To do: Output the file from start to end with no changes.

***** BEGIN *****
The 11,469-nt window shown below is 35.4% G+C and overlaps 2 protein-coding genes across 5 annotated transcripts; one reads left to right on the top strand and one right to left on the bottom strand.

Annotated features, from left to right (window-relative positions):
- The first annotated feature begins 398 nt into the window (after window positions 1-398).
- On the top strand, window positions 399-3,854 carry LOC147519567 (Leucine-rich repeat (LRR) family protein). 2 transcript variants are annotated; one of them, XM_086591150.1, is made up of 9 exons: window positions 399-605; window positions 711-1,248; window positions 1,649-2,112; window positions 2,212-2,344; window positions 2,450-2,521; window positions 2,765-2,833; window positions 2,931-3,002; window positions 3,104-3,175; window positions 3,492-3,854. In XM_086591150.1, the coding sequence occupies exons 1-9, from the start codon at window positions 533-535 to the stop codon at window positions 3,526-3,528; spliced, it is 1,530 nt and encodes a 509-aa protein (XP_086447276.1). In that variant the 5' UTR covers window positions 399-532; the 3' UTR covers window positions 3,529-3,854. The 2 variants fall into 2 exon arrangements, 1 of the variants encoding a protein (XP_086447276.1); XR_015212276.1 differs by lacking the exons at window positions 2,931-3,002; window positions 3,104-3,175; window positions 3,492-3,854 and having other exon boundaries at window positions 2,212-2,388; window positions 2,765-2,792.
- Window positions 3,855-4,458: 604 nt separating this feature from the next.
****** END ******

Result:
The 11,469-nt window shown below is 35.4% G+C and overlaps 2 protein-coding genes across 5 annotated transcripts; one reads left to right on the top strand and one right to left on the bottom strand.

Annotated features, from left to right (window-relative positions):
- The first annotated feature begins 398 nt into the window (after window positions 1-398).
- On the top strand, window positions 399-3,854 carry LOC147519567 (Leucine-rich repeat (LRR) family protein). 2 transcript variants are annotated; one of them, XM_086591150.1, is made up of 9 exons: window positions 399-605; window positions 711-1,248; window positions 1,649-2,112; window positions 2,212-2,344; window positions 2,450-2,521; window positions 2,765-2,833; window positions 2,931-3,002; window positions 3,104-3,175; window positions 3,492-3,854. In XM_086591150.1, the coding sequence occupies exons 1-9, from the start codon at window positions 533-535 to the stop codon at window positions 3,526-3,528; spliced, it is 1,530 nt and encodes a 509-aa protein (XP_086447276.1). In that variant the 5' UTR covers window positions 399-532; the 3' UTR covers window positions 3,529-3,854. The 2 variants fall into 2 exon arrangements, 1 of the variants encoding a protein (XP_086447276.1); XR_015212276.1 differs by lacking the exons at window positions 2,931-3,002; window positions 3,104-3,175; window positions 3,492-3,854 and having other exon boundaries at window positions 2,212-2,388; window positions 2,765-2,792.
- Window positions 3,855-4,458: 604 nt separating this feature from the next.